Donald Trump has said he will expand all areas of the US military if he wins the presidency in November.
The Republican candidate said he wanted more soldiers and marines, more planes and more boats.
He also said he would come up with a plan to destroy Islamic State (IS) in his first 30 days in the White House.
He said his plan would be paid for by cutting government waste, collecting uncollected taxes and slimming down the federal workforce.
In a speech in Philadelphia, he also said he wanted "peace through strength" and for all America's Nato allies to meet their obligations to spend 2% of national income on defence.
"I am proposing a new foreign policy focused on advancing America's core national interests, promoting regional stability, and producing an easing of tensions in the world. This will require rethinking the failed policies," he said.
He added: "Our adversaries are chomping at the bit."
Earlier this week, Mr Trump was endorsed by 88 former military leaders in an open letter.
The group of retired generals and admirals declared the Republican nominee "has the temperament to be commander-in-chief".
Mr Trump has highlighted veterans' issues during his campaign.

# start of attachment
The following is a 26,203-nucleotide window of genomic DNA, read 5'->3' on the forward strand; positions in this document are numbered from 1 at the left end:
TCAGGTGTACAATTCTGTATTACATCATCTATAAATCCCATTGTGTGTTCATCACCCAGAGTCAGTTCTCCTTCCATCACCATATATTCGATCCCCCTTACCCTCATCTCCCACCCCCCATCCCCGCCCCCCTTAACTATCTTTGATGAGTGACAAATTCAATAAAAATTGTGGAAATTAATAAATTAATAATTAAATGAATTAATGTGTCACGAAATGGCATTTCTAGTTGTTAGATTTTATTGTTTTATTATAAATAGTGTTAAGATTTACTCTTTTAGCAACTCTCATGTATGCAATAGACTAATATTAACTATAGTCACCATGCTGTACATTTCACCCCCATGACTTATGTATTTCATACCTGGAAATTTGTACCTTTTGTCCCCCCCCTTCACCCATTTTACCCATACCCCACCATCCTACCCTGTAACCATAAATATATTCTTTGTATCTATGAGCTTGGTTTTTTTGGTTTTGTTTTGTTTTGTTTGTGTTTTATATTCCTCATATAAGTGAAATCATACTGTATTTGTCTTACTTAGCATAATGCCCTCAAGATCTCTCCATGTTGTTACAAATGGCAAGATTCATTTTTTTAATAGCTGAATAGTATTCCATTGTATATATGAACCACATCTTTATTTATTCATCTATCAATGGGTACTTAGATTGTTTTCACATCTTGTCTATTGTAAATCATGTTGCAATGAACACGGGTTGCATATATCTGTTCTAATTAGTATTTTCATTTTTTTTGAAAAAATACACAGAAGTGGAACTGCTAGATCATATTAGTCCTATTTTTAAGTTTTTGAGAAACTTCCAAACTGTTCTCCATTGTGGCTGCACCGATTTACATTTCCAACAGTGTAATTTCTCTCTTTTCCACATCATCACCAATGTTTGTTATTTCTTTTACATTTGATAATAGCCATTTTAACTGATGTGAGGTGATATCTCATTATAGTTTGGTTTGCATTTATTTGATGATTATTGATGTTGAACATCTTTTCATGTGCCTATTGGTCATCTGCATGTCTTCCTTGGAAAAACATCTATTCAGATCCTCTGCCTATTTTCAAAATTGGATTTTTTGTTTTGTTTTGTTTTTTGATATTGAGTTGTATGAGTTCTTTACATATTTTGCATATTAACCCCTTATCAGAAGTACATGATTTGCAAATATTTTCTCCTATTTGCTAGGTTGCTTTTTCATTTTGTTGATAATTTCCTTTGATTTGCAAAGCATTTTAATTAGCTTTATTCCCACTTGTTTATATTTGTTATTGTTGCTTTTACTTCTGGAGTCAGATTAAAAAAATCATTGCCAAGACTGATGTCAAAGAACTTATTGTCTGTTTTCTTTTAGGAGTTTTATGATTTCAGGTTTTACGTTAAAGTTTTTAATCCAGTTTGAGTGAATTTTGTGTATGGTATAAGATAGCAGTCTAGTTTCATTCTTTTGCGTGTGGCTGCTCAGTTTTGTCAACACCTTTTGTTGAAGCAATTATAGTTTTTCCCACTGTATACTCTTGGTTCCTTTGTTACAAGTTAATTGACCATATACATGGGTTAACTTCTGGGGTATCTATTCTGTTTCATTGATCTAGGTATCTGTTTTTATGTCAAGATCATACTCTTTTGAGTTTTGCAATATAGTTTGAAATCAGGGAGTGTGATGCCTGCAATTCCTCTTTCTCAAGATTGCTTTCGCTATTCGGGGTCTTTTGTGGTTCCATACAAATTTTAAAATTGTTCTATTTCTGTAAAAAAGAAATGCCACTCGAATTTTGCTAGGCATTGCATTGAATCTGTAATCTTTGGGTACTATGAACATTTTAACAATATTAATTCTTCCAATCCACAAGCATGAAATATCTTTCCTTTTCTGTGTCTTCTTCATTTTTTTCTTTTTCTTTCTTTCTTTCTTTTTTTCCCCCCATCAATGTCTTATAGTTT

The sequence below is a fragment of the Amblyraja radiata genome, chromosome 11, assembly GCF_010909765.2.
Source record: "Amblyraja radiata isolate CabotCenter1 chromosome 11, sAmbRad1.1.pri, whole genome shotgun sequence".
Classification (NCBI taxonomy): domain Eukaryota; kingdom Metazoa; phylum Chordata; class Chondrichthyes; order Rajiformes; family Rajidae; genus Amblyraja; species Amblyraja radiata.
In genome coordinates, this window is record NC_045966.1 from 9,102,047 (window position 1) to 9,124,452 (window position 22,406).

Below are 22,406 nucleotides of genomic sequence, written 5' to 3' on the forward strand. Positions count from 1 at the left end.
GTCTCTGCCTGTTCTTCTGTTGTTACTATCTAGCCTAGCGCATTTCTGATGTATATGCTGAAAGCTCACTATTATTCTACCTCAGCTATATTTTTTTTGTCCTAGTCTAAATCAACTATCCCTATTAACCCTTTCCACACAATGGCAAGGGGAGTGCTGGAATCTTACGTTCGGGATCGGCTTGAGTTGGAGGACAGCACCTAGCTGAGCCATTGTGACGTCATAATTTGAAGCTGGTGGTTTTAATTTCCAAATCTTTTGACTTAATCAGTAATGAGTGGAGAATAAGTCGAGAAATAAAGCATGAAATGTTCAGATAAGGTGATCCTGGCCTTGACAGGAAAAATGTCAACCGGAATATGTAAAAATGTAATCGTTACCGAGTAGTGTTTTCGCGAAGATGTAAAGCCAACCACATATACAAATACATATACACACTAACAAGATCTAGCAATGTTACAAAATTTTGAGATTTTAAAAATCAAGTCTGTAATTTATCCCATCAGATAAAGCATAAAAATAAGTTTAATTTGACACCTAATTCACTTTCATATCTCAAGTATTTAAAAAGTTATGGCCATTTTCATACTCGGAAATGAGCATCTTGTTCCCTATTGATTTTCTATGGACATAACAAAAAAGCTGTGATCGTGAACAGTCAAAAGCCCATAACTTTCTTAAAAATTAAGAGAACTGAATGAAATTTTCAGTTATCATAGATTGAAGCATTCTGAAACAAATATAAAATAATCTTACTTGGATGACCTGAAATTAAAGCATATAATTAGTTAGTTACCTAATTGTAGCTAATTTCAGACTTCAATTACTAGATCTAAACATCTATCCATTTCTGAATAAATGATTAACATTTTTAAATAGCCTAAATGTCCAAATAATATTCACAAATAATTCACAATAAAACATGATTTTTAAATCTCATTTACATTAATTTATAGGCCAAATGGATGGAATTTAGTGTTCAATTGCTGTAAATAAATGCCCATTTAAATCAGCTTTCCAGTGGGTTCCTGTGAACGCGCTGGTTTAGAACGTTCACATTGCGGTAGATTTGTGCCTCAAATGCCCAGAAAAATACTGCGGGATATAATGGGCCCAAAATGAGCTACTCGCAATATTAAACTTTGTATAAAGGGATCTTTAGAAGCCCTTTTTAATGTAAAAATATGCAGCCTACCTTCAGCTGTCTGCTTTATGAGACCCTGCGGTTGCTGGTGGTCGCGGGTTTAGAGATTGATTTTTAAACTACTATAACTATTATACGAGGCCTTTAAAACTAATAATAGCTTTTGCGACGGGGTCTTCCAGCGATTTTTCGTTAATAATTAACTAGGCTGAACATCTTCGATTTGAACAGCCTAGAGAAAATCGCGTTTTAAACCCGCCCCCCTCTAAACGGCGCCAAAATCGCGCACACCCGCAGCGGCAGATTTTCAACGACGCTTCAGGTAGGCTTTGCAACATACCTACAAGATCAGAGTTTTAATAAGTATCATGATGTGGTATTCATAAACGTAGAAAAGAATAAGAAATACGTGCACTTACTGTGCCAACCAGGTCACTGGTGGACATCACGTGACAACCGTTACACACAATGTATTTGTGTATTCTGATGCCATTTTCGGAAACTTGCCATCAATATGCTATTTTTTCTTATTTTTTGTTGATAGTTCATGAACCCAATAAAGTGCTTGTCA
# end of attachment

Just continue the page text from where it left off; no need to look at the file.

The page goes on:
Both Mr Trump and Mrs Clinton will take part back-to-back in a national security forum on Wednesday.
The forum, to be hosted by the Iraq and Afghanistan Veterans of America, will include questions from an audience of military service members.
Also on Tuesday, Mrs Clinton released a campaign ad featuring veterans who are critical of Mr Trump.
Her ad includes a clip of Mr Trump from July 2015 casting doubt on leading Republican John McCain's war hero credentials.
Arizona Senator McCain was tortured for more than five years as a prisoner of the North Vietnamese.
Despite making support for the military a signature issue in his campaign, Mr Trump has at various times drawn criticism from military members.
Most notably, he was involved in a recent spat with family members of a Muslim-American soldier killed during the Iraq War.
Mr Trump, who has not served in the military, also created a stir last month when he accepted a veteran's gift of a Purple Heart.
"I always wanted to get the Purple Heart," he said of the medal, which is awarded to soldiers wounded in war. "This was much easier."